Utilitarianism

As I read his Utilitarianism, I want to like John Stuart Mill. He seems like such a clever man, but he is a victim of his Enlightenment Age. Attempting to fabricate order created by science’s encroachment on the absolutes of religion and the shifting sentiments toward monarchies, Mill tries to replace this moral compass with Jeremy Bentham‘s utility.

£1 ≠ £1

The problem is that despite (sort of) dispensing of religious doctrine, Mill was still fettered by the dogma of virtue ethics of dignity and duty. To this, he adds happiness. Not to go full-on Foucault, but these are concepts leveraged, like religion, to maintain power—take an elevated system in a constructed society, and the duty becomes a burden to the bottom, save for pretence of duty and dignity at the top.

I’ve had an issue with the concept of virtue and all of its offspring: duty, justice, and so on. I’ll likely write about this later. I expect that I’ll be reading Mill’s On Liberty next, so stay tuned.

Ignoring my contention that Utilitarianism is baseless, I have two other issues, using economic examples, each related to prospect theory (pdf):

  1. Regressivity: A person with less money values an incremental dollar more than a person with more money.

  2. Loss to gain asymmetry due to risk aversion: A person values losing a dollar more than earning a dollar, ceteris paribus.

Pareto efficiency, a cornerstone of Classical economics, does not take this into account. For this theory, all dollars are created (or perceived to be) equal, so it doesn’t matter whether person A, who earns £10,000 p.a., or person B, who earns £100.000 p.a.,  gets £100, but in the real world, person A would give it a higher value, so a transfer from A to B would be an inferior transaction to a B to A transaction.

This said, person B values the £100 more than having gained the amount, but it is not clear how to reconcile (in order to reach perceived parity) what the fair equilibrium would be, allowing that equality of outcome might not be the desired outcome.

What’s in Store for 2017?

Going into 2017, I am going to focus more attention on Universal Basic Income (UBI) otherwise known as minimum income. Providing everyone with a safety net in the spirit of life, liberty, and happiness. Hopefully, this will take some focus away from or redirect the negativity I am anticipating under the Trump regime, but I make no promises, expressed or implied. I’ll attend to the detractors as well.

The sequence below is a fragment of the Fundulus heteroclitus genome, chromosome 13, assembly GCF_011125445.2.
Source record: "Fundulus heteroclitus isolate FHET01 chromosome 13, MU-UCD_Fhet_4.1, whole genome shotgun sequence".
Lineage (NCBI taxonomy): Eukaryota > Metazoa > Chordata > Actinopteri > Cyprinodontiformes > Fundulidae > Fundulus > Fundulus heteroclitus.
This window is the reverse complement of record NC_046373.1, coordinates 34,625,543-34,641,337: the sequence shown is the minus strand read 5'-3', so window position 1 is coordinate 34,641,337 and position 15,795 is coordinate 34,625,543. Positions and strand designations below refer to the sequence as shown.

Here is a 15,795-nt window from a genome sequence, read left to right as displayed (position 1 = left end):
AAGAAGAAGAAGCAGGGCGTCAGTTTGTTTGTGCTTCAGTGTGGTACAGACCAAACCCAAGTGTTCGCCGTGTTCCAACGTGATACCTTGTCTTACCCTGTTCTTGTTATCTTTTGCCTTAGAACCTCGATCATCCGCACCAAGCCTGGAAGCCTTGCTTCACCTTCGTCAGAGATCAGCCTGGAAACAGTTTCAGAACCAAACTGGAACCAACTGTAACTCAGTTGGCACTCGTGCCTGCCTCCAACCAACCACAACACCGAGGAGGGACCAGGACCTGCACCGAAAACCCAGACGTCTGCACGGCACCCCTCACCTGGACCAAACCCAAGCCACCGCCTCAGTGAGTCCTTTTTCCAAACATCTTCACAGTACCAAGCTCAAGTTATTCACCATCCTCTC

I’ve been peripherally aware of the concept of UBI for a couple of years now—Martin Ford’s Rise of the Robots and Erik Brynjolfsson’s The Second Machine Age, among others. Although I don’t envision it as a permanent solution—after all, what is permanent? —but it is a solution that works within the existing (and woefully wanting) economic framework. It does, however, have a way to go relative to the current socio-political constructs.

The solution is not permanent primarily because the current economic system based on markets, supply, demand, income, and production is tenuous, so building on a platform of shifting sand is bound to fail—not because it is a bad idea considering the given system, but because the system itself is faulty. Capitalism is a house of cards, a tenuous MacGyver-ed system held together with spit and bubble gum (and who knows what else). I don’t have a replacement system in mind, and most people are not quite ready to abandon their cherished ragdoll owing to indoctrination, propaganda, and escalating commitment.  Entropy is at play, and the establishment needs to apply more and more external force to keep it together. We can look to history and the French revolution of 1789 as a guide—or perhaps the fall of tsarist Russia. These systems were inherently unstable.

Regarding these societies of serfs, the gutting of the middle class and the expanding inequality along with technological trends seems to have a trajectory along a vector to return us there, and the results can be expected to be as disastrous.

The United States was founded during the so-called Enlightenment with dashes of a Calvinistic work ethic and rugged independence, whatever that means. ‘Enlightenment,’ like ‘modern’, is a flattering term given to self-describe a period, but this description is mostly wishful thinking. I am not opposed to much of the thought that came from the Enlightenment, from Diderot to Locke to Montesquieu—thoughts such as freedom and separation of powers—, hijacked by the likes of Franklin and Jefferson on these shores, but they, too, were built on shaky grounds—the grounds of gods or God, and nature—, so our laws are built upon nothing; this is worse than shifting sand: at least there was sand to shift.

Language tries to obfuscate the divine with the euphemism nature. From so-called ‘natural laws’ we derive property rights, but take away the premise of natural law, and we lose the basis for such an assertion. And don’t get me started on the further foundationless logical leap to intellectual property rights.